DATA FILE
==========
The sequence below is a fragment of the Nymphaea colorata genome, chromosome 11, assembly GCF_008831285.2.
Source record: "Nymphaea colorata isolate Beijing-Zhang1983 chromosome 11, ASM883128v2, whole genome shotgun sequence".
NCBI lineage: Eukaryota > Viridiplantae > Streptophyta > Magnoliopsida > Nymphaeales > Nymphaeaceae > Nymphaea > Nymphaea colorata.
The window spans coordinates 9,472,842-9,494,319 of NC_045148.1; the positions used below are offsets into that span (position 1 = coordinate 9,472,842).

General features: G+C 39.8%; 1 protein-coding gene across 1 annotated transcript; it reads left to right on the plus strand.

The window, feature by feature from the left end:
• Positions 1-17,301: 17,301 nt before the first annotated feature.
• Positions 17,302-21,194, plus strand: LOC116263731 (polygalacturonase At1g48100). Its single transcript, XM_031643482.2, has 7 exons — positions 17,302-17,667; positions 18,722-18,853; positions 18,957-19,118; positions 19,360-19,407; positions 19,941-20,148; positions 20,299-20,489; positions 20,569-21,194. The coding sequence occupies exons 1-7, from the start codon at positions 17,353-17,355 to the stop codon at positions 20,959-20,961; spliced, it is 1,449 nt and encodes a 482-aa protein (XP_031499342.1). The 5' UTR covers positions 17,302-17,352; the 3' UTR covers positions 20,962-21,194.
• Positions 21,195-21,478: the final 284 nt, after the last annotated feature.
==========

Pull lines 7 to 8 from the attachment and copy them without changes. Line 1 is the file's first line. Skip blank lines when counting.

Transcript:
• Positions 1-17,301: 17,301 nt before the first annotated feature.
• Positions 17,302-21,194, plus strand: LOC116263731 (polygalacturonase At1g48100). Its single transcript, XM_031643482.2, has 7 exons — positions 17,302-17,667; positions 18,722-18,853; positions 18,957-19,118; positions 19,360-19,407; positions 19,941-20,148; positions 20,299-20,489; positions 20,569-21,194. The coding sequence occupies exons 1-7, from the start codon at positions 17,353-17,355 to the stop codon at positions 20,959-20,961; spliced, it is 1,449 nt and encodes a 482-aa protein (XP_031499342.1). The 5' UTR covers positions 17,302-17,352; the 3' UTR covers positions 20,962-21,194.